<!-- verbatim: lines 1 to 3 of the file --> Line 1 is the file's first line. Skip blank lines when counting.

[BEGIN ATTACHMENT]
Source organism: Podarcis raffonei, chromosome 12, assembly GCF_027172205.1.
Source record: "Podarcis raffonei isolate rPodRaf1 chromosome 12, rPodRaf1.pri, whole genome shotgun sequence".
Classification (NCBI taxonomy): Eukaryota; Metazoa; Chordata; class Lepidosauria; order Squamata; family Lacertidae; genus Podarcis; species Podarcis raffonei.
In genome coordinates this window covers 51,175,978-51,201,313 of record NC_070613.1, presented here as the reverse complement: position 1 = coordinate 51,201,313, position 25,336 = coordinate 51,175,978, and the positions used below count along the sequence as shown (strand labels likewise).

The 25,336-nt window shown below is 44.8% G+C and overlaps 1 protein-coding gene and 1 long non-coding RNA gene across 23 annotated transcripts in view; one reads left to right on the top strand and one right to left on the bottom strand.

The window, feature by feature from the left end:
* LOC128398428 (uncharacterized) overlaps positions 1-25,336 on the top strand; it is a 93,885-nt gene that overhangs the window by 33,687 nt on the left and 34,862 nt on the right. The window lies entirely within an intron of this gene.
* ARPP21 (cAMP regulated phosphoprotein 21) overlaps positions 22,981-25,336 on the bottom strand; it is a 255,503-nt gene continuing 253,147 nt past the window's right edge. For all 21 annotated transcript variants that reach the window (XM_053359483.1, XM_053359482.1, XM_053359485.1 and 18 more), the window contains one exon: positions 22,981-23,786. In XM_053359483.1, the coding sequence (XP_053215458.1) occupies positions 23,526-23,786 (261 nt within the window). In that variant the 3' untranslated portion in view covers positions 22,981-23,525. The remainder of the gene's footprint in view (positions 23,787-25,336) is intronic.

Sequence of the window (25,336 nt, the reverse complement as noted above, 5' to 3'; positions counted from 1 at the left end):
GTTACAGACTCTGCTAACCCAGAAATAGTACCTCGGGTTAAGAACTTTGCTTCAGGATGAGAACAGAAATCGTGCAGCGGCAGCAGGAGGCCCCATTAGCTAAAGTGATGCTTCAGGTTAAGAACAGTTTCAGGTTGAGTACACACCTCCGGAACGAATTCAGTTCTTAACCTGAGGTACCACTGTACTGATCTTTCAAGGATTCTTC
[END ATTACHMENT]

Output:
Source organism: Podarcis raffonei, chromosome 12, assembly GCF_027172205.1.
Source record: "Podarcis raffonei isolate rPodRaf1 chromosome 12, rPodRaf1.pri, whole genome shotgun sequence".
Classification (NCBI taxonomy): Eukaryota; Metazoa; Chordata; class Lepidosauria; order Squamata; family Lacertidae; genus Podarcis; species Podarcis raffonei.